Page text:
Mr. Flavio Vasquez passed away August 31.
He was the older gentleman that played his guitar from his veranda at the corner on south end of middle street.
straw hat and serenaded passers by.
He was a icon on the island and grand father/great grandfather to a huge family in San Pedro. He is Minister Heredia's father in law.
Here is an article on Flavio written in the San Pedro Sun, January 3, 2008
|Often seen taking a siesta on his front porch, Flavio has become an island icon.|
Tourism is San Pedro’s bread and butter but looking back the island has had other forms of revenue before tourists began to flock our community. Many have been Belize’s industries and for long San Pedro survived with coconuts and fishing. These industries have made Ambergris Caye what it is today. One individual who took part in these industries is Flavio Vasquez.
Flavio was born in San Pedro Village on January 8th, 1930 to parents Erminia Toloza and Turiano Vasquez. He grew up enjoying the quiet, easy going island life along with his two sisters and four brothers, swimming in the beautiful waters or playing marbles with his friends.
Flavio, like all other children, attended elementary school and fondly recalls the building where they would visit daily. The two story wooden structure, located at the vacant Atlantic Bank lot, housed students who would move from one story to the next depending on their age. He did not finish his education and instead went to work with his father in the plantations.
Coconuts would be harvested and then Flavio would husk and prepare the coconuts for delivery. “Some of the coconuts would be delivered to Belize City while others were cut open. The meat would be dried and sold off,” he commented. “The husks, themselves, would then be dried and used around the home for cooking in the fire hearth.”
However, tragedy struck when the country as well as island residents were surprised when, on November 8th, 1942 a hurricane hit our shores. With no radios or televisions to warn anyone about the impending storm, all residents were caught by surprise. After the hurricane passed, all islanders formed a plan of action and banded together on their way to recovery.
With the passing of the hurricane, Flavio, his father and other workers were shocked to discover that the coconut plantation had been destroyed by the storm. Out of a job, they had to find other alternatives and Flavio chose to move to X’calak in the hopes of finding employment. There he landed a job and worked for the following 17 years on the Mexican side. However, Flavio was fortunate enough to not only find a job over in Mexico but also found love. Monica Bardalez became his wife and after 53 years of marriage the couple is still very much in love. Flavio and Monica are the proud parents of six children; Turiano, Blanca Montejo, Carmelita Heredia, Lydia Lopez, Brenda Henkis, and Damian.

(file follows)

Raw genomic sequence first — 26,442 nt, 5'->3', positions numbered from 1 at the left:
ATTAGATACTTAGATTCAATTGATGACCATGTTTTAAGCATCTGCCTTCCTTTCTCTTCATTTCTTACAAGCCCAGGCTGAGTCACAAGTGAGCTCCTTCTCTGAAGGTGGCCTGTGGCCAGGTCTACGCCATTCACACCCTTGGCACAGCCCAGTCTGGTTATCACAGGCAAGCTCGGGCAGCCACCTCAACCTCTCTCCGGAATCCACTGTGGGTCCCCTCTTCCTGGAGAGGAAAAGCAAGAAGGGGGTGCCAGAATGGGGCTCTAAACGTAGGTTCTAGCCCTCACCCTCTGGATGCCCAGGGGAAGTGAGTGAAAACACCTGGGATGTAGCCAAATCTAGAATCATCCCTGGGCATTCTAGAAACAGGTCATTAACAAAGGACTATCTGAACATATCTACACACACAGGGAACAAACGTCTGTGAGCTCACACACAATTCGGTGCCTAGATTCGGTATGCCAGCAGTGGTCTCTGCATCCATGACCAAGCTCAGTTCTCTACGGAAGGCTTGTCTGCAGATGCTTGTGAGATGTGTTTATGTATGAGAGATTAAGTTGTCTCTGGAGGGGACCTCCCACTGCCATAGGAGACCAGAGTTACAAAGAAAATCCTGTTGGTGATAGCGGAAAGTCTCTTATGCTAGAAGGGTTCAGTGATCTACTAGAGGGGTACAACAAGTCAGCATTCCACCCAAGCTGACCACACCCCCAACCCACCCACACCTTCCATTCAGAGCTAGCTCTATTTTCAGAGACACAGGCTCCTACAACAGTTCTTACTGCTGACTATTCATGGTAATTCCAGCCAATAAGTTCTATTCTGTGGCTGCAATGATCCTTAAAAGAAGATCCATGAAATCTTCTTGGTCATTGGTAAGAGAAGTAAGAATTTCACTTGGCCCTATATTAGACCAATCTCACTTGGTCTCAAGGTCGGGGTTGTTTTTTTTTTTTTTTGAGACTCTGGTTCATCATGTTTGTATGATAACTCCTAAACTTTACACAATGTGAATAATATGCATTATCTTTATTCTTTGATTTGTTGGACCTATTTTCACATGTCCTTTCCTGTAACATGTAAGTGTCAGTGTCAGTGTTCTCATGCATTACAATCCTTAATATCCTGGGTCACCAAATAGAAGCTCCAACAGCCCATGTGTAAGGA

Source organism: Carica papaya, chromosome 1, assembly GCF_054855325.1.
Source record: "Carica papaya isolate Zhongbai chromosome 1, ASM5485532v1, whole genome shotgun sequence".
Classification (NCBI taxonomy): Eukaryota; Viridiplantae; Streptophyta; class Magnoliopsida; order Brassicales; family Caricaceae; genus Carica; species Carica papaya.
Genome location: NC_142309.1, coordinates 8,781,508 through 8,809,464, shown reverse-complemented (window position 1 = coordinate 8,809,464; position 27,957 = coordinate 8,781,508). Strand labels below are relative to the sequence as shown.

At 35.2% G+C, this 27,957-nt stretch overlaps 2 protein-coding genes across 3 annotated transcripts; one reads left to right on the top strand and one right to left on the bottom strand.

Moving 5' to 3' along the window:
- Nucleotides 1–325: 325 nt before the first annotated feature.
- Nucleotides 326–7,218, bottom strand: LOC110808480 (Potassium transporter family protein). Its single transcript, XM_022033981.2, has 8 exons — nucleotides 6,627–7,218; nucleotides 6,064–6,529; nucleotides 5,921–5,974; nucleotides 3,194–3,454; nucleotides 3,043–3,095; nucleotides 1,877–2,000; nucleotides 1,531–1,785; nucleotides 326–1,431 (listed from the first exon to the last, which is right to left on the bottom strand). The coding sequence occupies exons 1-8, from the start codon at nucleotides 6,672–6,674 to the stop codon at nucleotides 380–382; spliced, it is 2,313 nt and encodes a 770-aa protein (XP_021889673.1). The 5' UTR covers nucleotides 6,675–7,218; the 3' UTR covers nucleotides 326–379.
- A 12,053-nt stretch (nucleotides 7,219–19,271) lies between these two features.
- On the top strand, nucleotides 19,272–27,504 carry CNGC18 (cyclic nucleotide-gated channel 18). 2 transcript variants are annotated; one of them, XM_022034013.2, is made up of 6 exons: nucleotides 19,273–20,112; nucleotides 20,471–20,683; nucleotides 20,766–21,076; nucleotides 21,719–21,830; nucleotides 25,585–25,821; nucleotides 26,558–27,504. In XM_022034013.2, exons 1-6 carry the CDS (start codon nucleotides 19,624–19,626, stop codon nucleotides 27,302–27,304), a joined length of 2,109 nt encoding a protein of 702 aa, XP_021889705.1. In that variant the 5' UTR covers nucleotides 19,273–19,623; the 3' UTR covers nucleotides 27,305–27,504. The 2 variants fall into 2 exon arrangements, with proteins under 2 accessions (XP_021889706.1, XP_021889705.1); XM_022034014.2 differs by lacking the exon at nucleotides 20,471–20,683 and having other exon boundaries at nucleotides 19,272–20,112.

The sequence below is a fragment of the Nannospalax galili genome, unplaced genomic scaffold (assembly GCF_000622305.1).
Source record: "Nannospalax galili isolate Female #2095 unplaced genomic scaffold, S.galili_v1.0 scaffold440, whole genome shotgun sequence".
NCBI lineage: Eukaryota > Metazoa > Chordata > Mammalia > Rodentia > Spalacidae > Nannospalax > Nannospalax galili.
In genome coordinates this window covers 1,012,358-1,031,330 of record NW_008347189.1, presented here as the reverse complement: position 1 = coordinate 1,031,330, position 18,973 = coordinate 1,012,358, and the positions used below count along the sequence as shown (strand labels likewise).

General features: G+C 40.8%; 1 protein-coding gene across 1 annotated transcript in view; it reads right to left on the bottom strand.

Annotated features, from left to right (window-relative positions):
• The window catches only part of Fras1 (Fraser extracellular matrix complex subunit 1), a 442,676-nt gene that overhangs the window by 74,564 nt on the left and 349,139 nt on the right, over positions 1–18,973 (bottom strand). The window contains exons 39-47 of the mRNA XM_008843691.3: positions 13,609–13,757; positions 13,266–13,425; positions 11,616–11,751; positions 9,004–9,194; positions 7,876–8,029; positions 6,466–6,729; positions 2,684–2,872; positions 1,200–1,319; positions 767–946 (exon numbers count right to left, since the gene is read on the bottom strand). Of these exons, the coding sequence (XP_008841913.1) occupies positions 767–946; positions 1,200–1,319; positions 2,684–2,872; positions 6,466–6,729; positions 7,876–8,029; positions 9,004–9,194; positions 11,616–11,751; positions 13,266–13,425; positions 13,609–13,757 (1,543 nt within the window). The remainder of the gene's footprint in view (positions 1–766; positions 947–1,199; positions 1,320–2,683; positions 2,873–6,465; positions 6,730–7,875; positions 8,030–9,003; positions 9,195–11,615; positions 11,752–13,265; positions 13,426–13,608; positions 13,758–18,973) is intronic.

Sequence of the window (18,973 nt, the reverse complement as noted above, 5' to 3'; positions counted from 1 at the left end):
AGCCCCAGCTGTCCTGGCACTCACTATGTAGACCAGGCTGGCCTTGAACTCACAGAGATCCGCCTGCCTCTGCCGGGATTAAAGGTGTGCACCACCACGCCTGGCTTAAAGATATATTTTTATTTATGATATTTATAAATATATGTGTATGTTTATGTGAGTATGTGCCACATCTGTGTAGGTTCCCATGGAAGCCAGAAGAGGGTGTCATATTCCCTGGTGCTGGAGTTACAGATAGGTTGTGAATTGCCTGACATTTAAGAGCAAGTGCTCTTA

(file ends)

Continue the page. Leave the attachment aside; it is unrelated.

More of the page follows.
Returning back to his home, Flavio began working in the fishing industry. He joined several men and became a member of Caribeña Co-operative. Through the co-op, Flavio sold his lobster, conch, and fish. Equipped only with hand nets (jamos), hook sticks and lobster traps (nasas), Flavio, along with other fishermen scouted the Belizean seas for this valuable product. As time went by he also practiced commercial fishing. Through the years, Flavio began selling his seafood from the comfort of his own home. Eventually, at the insistence of his family and because of health reasons, Flavio quit his employment and began staying at home.
Today, Flavio collects bottles to re-sell in order to make extra cash for his household. “My kids are all grown up and I live with my wife. We do not have many expenses,” he concluded. Flavio’s favorite past time is sitting out on his porch at the corner of Pescador Drive and Tarpon Street. He reminisces and enjoys people watching.
He has kept his family close and shares with them the stories of his life. Sharing is part of who he is and his children learned the tricks of the trade from him. A family man who continues enjoying his life, Flavio Vasquez is a staple of his family and “Our Belize Community.”